I believe that a boondock camper needs all three: solar for sunny days in the open, running the genset for an hour or so when the batteries get low and use of the chassis alternator to recharge when traveling to another site. Plus more battery capacity to carry you through cloudy days.

David
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Old 04-07-2020, 03:16 PM   #9
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That is very good information, thanks. I agree with the need of having all three but it would really be nice when we can actually get out and use it to get familiar with the whole rig. We do have a diesel generator so the propane usage won't be all that big, just heating, cooking and hot water.
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Old 04-08-2020, 08:31 AM   #10
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David, the Firefly battery is popular in boating, but is almost unheard of in RVs. I’m not sure why that is. Is it just because LiPo batteries are close enough in price and bring more advantages or is there some other reason?
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Old 04-08-2020, 09:34 AM   #11
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David, the Firefly battery is popular in boating, but is almost unheard of in RVs. Iím not sure why that is. Is it just because LiPo batteries are close enough in price and bring more advantages or is there some other reason?
I suspect that the main reason for low use of lithium batteries by boaters is the reports of fires with a lithium battery. A fire on a boat is almost always a disaster for those on board if you are anchored out or underway when it happens.

I realize that LiFePO4 batteries are mostly immune from this problem but the reputation persists. That immunity depends on a robust BMS and who knows how good the BMS is on the batteries you are buying. I would even question well known suppliers such as Battleborn.

I think that the price advantage of Firefly vs Lithium batteries ($500 vs $1,000) makes them worth investigating.

David
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Old 04-08-2020, 12:15 PM   #12
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As you said, fire hazard for LiPo batteries is NOT a serious consideration. Maybe years ago with LiCoO2 batteries, sure, but not with the LiFePo4 batteries that are sold for RV usage now.

I don't see very much real advantage of Firefly batteries over regular deep cycle AGMs. There are a few advantages, but not enough for the 50% increase in price. They don't even weight less. Longer potential duty life and a little less concern about the 50% draw.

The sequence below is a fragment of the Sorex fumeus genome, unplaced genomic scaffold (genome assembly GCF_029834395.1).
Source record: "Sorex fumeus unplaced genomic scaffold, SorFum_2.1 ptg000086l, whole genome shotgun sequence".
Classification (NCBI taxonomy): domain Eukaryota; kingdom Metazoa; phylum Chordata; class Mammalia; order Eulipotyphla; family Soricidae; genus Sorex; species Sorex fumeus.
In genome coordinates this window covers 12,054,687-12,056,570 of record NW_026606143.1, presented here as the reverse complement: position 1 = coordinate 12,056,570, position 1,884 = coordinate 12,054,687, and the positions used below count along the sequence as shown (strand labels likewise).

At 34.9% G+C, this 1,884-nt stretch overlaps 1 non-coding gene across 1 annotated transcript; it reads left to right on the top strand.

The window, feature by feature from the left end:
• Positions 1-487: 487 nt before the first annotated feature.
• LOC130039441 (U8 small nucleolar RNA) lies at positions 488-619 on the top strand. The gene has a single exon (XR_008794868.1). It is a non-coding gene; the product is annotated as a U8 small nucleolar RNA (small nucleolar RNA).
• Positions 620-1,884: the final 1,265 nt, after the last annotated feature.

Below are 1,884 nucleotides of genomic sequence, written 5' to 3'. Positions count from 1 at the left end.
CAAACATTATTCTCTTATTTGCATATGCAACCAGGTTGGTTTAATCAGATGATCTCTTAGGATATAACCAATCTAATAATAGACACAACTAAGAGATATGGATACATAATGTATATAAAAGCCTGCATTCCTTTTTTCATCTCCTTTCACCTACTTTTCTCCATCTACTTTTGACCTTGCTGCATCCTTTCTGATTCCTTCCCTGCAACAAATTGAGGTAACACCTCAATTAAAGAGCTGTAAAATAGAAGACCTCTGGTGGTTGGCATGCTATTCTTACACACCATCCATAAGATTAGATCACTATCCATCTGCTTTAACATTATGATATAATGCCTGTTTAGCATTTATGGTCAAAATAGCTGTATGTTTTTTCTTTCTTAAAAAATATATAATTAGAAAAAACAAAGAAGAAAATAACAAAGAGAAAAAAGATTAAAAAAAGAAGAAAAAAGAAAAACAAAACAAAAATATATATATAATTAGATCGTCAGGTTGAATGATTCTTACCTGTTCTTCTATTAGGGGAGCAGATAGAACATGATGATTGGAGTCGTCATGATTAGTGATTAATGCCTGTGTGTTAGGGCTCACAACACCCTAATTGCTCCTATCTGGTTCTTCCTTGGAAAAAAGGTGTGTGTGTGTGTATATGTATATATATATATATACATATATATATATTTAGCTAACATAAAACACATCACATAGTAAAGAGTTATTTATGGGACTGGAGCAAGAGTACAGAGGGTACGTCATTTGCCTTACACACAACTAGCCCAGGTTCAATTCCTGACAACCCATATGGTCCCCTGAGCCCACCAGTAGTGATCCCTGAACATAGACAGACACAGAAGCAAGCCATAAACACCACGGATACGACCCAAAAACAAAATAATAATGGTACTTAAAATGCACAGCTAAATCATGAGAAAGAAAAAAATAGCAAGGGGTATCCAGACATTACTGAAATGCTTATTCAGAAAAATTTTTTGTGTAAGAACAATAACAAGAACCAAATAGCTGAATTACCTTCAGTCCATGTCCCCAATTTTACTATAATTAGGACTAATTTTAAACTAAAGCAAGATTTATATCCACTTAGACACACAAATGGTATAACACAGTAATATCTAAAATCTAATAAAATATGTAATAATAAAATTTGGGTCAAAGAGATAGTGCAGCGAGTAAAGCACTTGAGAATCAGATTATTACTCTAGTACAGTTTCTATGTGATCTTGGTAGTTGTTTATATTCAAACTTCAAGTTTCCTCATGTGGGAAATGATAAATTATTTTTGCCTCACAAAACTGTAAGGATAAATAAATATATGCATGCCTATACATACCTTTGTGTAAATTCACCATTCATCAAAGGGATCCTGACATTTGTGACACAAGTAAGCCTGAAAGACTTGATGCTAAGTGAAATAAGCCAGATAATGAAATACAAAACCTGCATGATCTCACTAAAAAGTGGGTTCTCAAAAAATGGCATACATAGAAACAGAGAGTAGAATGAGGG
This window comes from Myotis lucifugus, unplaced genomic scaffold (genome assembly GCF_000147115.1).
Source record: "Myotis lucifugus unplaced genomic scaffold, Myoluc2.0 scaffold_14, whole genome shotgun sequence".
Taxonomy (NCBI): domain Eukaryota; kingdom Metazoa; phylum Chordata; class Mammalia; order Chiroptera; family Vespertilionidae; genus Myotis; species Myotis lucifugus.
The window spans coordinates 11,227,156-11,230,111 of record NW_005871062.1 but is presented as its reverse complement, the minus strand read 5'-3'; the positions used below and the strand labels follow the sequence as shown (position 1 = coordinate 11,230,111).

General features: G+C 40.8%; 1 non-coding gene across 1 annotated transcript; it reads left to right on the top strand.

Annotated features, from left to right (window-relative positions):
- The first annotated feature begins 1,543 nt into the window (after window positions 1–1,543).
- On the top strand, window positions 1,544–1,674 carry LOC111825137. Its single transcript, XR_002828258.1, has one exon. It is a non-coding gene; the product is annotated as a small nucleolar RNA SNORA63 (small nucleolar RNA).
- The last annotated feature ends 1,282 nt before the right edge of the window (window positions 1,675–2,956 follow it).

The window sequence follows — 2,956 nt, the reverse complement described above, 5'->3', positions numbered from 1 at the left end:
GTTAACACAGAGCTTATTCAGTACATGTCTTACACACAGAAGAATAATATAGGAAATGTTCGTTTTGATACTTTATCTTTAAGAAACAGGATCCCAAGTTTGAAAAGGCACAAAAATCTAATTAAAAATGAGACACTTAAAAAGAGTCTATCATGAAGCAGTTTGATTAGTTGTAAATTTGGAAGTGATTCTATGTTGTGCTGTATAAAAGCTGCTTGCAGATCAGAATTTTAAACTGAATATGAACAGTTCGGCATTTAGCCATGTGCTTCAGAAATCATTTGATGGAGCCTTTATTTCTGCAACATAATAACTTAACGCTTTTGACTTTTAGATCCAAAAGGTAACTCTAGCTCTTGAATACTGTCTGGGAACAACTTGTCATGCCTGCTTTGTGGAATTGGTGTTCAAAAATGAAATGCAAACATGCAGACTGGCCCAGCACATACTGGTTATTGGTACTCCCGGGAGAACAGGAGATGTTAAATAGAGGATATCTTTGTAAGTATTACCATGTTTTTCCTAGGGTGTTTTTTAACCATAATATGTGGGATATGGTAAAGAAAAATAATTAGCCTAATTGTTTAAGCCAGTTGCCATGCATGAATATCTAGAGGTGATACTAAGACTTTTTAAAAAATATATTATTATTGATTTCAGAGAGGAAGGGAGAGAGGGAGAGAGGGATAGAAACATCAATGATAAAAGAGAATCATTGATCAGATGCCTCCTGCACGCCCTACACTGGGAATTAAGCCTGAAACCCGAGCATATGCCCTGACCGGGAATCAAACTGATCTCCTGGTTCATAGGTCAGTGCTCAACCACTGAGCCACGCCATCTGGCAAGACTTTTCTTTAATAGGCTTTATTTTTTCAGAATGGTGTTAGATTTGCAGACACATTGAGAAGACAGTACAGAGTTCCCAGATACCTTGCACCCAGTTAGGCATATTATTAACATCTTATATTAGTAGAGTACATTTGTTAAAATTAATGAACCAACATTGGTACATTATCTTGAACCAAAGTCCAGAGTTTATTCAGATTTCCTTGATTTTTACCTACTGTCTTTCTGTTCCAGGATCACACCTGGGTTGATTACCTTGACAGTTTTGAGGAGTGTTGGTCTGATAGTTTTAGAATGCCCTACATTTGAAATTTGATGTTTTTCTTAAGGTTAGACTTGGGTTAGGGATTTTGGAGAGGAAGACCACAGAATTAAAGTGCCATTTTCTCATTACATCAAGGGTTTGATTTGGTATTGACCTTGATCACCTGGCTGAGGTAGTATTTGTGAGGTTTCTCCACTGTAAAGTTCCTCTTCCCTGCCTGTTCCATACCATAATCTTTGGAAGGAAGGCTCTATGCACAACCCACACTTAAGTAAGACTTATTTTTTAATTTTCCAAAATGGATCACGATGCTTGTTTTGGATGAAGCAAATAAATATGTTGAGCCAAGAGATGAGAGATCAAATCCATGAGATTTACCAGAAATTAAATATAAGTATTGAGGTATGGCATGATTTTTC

Good deep cycle AGMs will cost $300 for 100aH. Fireflil batteries will cost $550 for 100aH and Lithium average around $900 for 100aH. Boats are not as weight sensitive as RVs and the the longer life and lower power draw-ability along with approx 1/2 the weight goes a long way toward making the LiPo battery a serious contender over Firefly batteries.
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Old 04-12-2020, 07:45 PM   #13
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DavidM: Good post. You know your stuff. My 7 cu. ft. Amish-converted Norcold runs about 70% duty cycle, 6 amps. I recommend (need) 400W of solar and 300ah of lithium battery for this larger fridge in order to boondock comfortably. "Accipiter's" RV seems configured "bare bones" and would definitely benefit from Lithium upgrade and probably another 100W solar panel for a more comfortable margin. I also concur with the beefed up charging system if converting to lithium.
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Old 04-14-2020, 10:39 AM   #14
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Quote:
Originally Posted by DavidM View Post
Yes the concept of a 12V compressor fridge on RVs is new to most. But I lived with 12V fridges for 20-30 years on boats, so I understand them well.

Advantages over LPG absorption fridges:

No leveling issues
Quicker cool down than absorption fridges
Work ok in very hot climates that affects absorption fridges more significantly

Disadvantages:

Uses 40-60 Ahs daily, more in warmer climates, less in cooler ones or with little door opening or warm food added.

Requires solar, genset running or driving to replace that charge. Genset running probably uses more propane than the equivalent absorption fridge if that is the only source

I believe that a boondock camper needs all three: solar for sunny days in the open, running the genset for an hour or so when the batteries get low and use of the chassis alternator to recharge when traveling to another site. Plus more battery capacity to carry you through cloudy days.

David
That has been my experience with the Norcold DC0061 in our Fuse.

I much prefer the compressor refrigerator to the absorption models because it is both faster to cool and more reliable in warm weather, but it does eat a lot of power. It is the prime reason we are planning to switch to Lithium batteries because running the fridge overnight drops our AGM batter voltage from 12.6 or so to 12.1 or so, even in cool nights. it is worse in hot weather and we can not make it through 2 days dry camping without a lot of sun, running the generator or driving someplace.
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Old 04-15-2020, 12:04 PM   #15
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Quote:
Originally Posted by DavidM View Post
Yes the concept of a 12V compressor fridge on RVs is new to most. But I lived with 12V fridges for 20-30 years on boats, so I understand them well.

Advantages over LPG absorption fridges:

No leveling issues
Quicker cool down than absorption fridges
Work ok in very hot climates that affects absorption fridges more significantly

Disadvantages: